'Pericles' comes to the Globe ... finally
William Shakespeare is no stranger to San Diego's Globe Theatres. The Globe is, after all, named after Shakespeare's own 17th Century Globe Theatre in London.
And Shakespeare is a regular staple of the Globe's programming, with at least one Shakespeare play nearly every season at The Globe. Add it all up, and since it's opening in 1937, the Globe has presented hundreds of productions drawn from Shakespeare's pen. Longtime subscribers are able to weigh different productions of "King Lear" or compare their favorite Falstaff against the competition.
But never, in all that time, has "Pericles" been seen at the Globe.
That changes starting Saturday evening.
If one is going to ask what has prompted The Globe to finally stage "Pericles" after 65 years, the one person to ask would have to be Executive Director Craig Noel who arrived for the Globe's first season in 1937 as a young actor and has yet to leave.
When asked why "Pericles" has never been done at The Globe before, Noel said, "Frankly, you do the popular shows 'Taming of the Shrew,' 'Twelfth Night,' 'Hamlet' because they are well-known and are taught in school."
But Noel said that ultimately it came down to the fact that no director or actor had ever come to the Globe wanting to do "Pericles."
Until Darko Tresnjak.
It is Tresnjak who will be directing the Globe's premiere of "Pericles," and he said directing Shakespeare at The Globe is a natural. As for "Pericles," he said he's been wanting to direct it for some time.
"I've a great love for Shakespeare's last four plays, and I want to focus on those four," Tresnjak said of his desire to direct "Pericles."
"There's so much of Shakespeare that it takes a lifetime to become an expert on his life; I want to focus on these four."
Tresnjak said that these four plays ("Pericles," "The Winter's Tale,"" Cymbeline" and "The Tempest") are "perfect for a greedy director" because they all cover so much theatrical territory.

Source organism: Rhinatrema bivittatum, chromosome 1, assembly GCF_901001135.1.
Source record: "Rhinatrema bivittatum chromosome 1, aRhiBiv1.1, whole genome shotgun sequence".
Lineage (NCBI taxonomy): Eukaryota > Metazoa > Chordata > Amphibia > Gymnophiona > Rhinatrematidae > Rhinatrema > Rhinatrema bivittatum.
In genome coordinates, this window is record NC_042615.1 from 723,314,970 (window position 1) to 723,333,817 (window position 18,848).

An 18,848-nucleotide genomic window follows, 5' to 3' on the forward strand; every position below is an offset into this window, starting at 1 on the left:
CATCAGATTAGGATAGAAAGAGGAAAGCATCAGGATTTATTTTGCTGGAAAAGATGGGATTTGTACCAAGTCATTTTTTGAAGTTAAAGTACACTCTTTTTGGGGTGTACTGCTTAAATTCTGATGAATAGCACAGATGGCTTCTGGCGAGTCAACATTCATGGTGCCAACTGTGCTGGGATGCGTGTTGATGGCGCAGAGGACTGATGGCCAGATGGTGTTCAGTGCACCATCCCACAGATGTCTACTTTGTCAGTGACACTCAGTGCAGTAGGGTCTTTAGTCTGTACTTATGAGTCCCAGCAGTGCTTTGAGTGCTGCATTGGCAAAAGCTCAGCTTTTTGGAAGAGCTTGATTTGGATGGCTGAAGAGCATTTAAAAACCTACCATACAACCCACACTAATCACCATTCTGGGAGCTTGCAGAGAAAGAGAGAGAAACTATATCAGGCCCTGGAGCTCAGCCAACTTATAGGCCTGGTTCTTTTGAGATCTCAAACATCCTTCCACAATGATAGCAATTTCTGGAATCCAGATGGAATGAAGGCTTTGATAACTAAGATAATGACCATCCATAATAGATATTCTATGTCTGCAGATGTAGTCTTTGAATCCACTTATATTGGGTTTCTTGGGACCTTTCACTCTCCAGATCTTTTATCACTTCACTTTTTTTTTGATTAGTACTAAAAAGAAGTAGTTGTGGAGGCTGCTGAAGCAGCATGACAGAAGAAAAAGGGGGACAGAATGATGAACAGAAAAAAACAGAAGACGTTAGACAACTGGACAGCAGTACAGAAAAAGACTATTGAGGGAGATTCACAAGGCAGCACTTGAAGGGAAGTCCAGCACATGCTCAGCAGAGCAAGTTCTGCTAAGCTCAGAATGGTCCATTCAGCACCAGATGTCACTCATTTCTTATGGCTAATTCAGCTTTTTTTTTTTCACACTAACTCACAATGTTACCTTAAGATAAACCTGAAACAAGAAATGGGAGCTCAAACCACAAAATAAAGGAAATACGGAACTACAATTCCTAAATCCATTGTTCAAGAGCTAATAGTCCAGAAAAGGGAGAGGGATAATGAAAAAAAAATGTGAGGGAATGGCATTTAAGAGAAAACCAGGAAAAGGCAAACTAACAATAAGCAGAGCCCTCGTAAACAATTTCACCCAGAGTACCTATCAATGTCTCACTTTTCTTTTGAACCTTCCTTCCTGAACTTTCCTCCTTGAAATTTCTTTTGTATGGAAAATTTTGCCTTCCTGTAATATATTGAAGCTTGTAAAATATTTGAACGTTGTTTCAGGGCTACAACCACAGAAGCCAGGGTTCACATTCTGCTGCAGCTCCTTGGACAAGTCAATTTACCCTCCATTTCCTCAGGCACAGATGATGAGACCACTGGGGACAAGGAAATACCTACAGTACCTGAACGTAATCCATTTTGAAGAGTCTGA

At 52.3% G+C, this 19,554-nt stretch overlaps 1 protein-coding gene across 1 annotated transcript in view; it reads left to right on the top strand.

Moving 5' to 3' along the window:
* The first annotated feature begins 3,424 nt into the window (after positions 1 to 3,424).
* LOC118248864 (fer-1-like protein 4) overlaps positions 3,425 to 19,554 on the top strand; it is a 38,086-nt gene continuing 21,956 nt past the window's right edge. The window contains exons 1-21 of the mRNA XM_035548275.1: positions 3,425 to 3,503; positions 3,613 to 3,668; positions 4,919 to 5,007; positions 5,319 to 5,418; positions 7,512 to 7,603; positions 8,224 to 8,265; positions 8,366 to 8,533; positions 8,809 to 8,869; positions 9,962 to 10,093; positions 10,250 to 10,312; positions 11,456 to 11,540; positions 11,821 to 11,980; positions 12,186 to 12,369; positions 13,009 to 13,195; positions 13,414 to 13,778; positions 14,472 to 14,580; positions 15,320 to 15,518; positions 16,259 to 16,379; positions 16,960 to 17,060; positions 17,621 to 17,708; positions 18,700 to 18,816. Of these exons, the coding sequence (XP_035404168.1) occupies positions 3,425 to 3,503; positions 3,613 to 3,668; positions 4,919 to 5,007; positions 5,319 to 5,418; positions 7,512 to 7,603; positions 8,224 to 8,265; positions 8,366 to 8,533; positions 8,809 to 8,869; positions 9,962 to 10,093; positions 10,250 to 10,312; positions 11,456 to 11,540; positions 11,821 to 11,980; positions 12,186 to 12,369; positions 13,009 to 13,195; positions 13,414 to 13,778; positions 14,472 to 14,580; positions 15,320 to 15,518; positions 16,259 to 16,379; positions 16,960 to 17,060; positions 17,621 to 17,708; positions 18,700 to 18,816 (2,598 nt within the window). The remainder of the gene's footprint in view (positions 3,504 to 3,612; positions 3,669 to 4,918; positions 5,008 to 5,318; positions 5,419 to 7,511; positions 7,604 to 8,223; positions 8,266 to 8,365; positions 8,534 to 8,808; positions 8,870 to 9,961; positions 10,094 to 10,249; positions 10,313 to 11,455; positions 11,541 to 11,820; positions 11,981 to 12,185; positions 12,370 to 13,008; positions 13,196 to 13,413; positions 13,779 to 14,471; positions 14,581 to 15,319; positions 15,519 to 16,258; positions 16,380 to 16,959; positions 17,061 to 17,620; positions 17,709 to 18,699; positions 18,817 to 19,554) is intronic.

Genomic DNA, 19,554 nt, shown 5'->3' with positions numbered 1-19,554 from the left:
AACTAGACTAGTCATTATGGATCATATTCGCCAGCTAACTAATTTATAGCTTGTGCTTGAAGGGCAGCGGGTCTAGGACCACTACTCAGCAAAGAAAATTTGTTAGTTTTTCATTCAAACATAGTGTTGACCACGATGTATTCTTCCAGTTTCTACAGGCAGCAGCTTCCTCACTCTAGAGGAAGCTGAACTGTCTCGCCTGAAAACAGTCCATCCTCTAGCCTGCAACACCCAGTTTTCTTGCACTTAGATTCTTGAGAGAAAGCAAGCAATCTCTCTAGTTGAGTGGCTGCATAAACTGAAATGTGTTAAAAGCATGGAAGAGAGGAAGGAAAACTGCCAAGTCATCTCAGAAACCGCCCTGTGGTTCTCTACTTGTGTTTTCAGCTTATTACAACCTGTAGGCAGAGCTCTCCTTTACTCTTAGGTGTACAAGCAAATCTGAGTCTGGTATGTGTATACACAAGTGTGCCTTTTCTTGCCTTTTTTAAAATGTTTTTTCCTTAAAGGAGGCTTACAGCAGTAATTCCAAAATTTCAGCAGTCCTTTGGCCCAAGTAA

"In 'Pericles,' there are moments that are evocative of Greek tragedy, moments of Roman comedy, a passion play, a Medieval mystery," Tresnjak said.
"It's as if Shakespeare was looking at all the theatrical forms that came before him, examining them, and incorporating them into a single play."
Both Noel and Tresnjak noted that "Pericles" was one of Shakespeare's biggest hits, the most popular of his plays during his lifetime. Tresnjak pointed out that its popularity may indirectly be responsible for scholarly arguments over whether "Pericles" was actually written by Shakespeare.
"There is evidence that suggests that the version that survives is a pirated text," Tresnjak said. He explained that Shakespeare wrote before the concept of copyright had been created, so once a play was popular, publishers would rush to print up as many copies as possible. In many cases, this led to situations where the original script was not available so actors would re-create it from memory as they moved around the country. It may have been one of these productions from which the surviving text was drawn, Tresnjak said.
But for Tresnjak, there are more then enough similarities with the plays written before and after "Pericles" to convince him that this is Shakespeare's work even if not every word came directly from his pen.
Interestingly, "Pericles" may not be the last Globe premiere of a Shakespeare play. After "Pericles" opens Saturday, there will still be four of the Bard's plays never produced at The Globe: "Henry VI" Parts 1, 2 and 3; and "Titus Andronicus."
"'Titus Andronicus' I'm sure we'll do," Noel said. "I don't know that I can promise that we'll ever get around to 'Henry VI.'"
"The histories are terribly popular in England because all the people know that history," Noel said of'Henry VI.' "We can't even do history plays about OUR country because nobody gives a damn."
Will "Pericles" return to The Globe again, or will audiences have to wait another 65 years?
"We're now sort of promoting it as the chance of a lifetime it will probably only be done once in anyone's lifetime."
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